Cyber Operations (CYOPS)

Cyber Operations (CYOPS)
Prepared By: B. Gen. Eng. Robert Mansour
(PhD) Lebanese Armed Forces/G3/Director of Signals


It is known nowadays that the cyber-space is the fifth domain of war, which is the newest theatre of warfare, joining land, sea, air, and space. Cyber Operations is a combination of different domains covering the entire scope of cyber-space and related operations that are both technical and non-technical in nature, including ethical, legal, lawful, terrorism, kinetic, human-centered,…etc.

Cyber Operations is a paired discipline to cyber-security. It could be in the military domain with military objectives, or in a non-military field, civilian like sphere. It could place a particular emphasis on techniques or technologies that are applicable to both operational ad system levels, depending on the scenario of attack or threat. Emphasis on skills and competences of involved players will be part of the system attack, defense, infiltration, exploitation, mitigation, and recovery.[1]

The specific tasks of Cyber Operations are to perform activities to gather evidence on criminal or foreign intelligence entities to mitigate possible or real-time threats, protect against espionage or insider threats, foreign sabotage, international terrorist activities, or to support other intelligence activities. The focus is on:         

a.     Conducting Offensive Cyber Operations (OCO), Defensive Cyber Operations (DCO), Computer/Information Network Operations (CNO), and perform cyber-space mission planning and execution.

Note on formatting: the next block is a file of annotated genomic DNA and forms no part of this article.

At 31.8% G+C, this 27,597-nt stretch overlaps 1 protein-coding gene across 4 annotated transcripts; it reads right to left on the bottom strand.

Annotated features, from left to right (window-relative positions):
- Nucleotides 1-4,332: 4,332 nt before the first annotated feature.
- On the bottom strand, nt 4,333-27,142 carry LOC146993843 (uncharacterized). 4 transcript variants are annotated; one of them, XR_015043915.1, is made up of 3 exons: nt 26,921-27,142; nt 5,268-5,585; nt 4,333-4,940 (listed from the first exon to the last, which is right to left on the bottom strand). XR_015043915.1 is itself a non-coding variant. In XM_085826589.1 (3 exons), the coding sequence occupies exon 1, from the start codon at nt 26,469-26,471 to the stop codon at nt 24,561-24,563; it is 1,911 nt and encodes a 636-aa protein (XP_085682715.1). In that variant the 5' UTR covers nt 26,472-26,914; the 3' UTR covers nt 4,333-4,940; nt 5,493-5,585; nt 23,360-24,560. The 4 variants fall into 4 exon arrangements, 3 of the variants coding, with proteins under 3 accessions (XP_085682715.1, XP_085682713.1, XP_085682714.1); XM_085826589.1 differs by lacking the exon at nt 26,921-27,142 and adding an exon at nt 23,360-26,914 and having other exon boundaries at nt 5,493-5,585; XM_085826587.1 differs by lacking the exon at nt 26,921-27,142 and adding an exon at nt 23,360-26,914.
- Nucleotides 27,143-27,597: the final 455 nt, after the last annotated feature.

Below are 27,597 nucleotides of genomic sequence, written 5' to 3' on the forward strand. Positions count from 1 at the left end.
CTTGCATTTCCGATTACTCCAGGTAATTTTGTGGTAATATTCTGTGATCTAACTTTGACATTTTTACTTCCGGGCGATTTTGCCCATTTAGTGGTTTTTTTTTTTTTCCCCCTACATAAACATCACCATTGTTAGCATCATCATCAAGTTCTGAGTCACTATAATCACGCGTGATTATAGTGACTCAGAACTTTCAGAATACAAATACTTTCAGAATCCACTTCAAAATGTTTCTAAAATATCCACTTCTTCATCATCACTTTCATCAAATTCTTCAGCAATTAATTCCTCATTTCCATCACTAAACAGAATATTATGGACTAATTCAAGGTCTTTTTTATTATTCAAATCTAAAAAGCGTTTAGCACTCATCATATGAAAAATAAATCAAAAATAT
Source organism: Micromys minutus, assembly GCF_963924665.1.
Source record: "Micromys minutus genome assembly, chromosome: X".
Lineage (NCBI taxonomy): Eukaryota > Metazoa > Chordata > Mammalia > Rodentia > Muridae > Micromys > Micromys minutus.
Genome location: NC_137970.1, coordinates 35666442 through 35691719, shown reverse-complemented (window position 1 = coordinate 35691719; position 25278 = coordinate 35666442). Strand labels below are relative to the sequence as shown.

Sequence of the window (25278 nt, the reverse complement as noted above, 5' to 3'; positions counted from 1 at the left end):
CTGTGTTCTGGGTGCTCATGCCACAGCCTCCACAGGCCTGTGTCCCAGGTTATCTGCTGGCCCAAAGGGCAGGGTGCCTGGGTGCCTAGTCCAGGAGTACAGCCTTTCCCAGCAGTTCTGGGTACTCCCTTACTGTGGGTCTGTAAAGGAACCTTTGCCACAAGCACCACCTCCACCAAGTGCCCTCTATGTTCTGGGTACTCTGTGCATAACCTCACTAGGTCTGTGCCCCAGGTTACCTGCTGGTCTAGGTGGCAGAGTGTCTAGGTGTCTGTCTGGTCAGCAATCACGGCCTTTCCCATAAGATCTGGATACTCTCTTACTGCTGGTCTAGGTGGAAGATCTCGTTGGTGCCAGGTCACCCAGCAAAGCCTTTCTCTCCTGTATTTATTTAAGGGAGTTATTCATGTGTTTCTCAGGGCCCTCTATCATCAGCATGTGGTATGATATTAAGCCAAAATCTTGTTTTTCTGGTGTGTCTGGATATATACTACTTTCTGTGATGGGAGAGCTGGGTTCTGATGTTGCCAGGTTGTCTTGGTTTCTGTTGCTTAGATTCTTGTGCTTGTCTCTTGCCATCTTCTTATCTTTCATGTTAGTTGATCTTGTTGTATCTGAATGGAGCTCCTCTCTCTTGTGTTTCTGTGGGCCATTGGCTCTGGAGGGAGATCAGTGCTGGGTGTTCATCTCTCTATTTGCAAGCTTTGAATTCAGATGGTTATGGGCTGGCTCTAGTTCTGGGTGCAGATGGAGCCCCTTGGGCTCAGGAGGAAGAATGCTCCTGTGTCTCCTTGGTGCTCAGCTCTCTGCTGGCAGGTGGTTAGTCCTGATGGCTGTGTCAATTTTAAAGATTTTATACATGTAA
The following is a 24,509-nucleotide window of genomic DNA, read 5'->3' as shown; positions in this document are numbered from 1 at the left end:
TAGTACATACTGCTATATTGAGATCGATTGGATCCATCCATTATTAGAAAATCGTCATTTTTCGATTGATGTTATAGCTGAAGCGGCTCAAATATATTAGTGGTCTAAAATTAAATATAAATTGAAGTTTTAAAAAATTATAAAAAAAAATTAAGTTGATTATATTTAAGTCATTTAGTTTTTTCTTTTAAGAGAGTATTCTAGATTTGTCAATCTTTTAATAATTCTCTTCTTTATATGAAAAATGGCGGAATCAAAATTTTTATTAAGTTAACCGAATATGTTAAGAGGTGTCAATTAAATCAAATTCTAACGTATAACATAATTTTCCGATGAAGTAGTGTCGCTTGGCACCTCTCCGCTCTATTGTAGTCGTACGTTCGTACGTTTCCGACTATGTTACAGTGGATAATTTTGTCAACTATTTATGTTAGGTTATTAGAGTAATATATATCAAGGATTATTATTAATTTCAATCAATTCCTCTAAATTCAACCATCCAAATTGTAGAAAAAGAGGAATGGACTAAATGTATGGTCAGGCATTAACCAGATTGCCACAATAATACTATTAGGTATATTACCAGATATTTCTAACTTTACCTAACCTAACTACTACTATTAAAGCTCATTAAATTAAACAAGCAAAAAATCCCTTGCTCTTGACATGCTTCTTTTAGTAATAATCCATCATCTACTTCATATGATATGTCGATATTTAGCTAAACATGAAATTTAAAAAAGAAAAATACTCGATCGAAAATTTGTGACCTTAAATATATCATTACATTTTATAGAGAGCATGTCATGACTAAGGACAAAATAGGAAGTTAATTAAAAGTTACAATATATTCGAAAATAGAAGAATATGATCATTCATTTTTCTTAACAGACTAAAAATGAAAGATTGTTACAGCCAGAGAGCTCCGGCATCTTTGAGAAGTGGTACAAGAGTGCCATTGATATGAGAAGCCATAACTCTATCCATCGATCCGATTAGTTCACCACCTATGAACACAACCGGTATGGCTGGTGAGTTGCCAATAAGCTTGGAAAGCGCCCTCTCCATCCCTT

b.    Developing and executing tactics, techniques, and procedures (TTP) for cyber-space operations.

c.     Establishing performance standards, train, and conduct evaluations to ensure personnel are proficient, qualified, and certified.


1-   Cyber-space in Action

Cyber Operations, in contrast to cyber-attacks that focus on computer and network systems, are designed to cause damage to the whole information system that could be physical besides to the access to networks to obtain or destruct information, in addition to involvement of other domains such as diplomacy, punishments, and international relations.


A-   General Background

Cyber Operations are not limited to members of the armed forces. Civilians acting alone or as part of a mass uprising can leverage widely available hacking tools and techniques to conduct Cyber Operations. They are not limited to publicly available tools or techniques; significant research and development skills are present in nonmilitary populations. The evidence for this is strong. Every year hundreds of security conferences take place at which nonmilitary individuals present new ideas and tools for attack. Breaches at major organizations continue unabated in the private sector by attackers looking to profit from their attacks. Privately funded research continues to generate a consistent stream of vulnerabilities found in widely used software.

The ability for civilians to be involved in Cyber Warfare is established, but their effectiveness is not. Civilians can slot into the attacking role easily but will struggle to pick targets, and the targets they choose will likely be visible but largely irrelevant. Furthermore, picking targets is not simply a case of choosing Internet Protocol (IP) addresses geo-located in the adversary’s territory. Targeting requires preparation in the form of mapping out the adversary’s networks far in advance, and is one of the hallmarks of Cyber Warfare professionals.[2]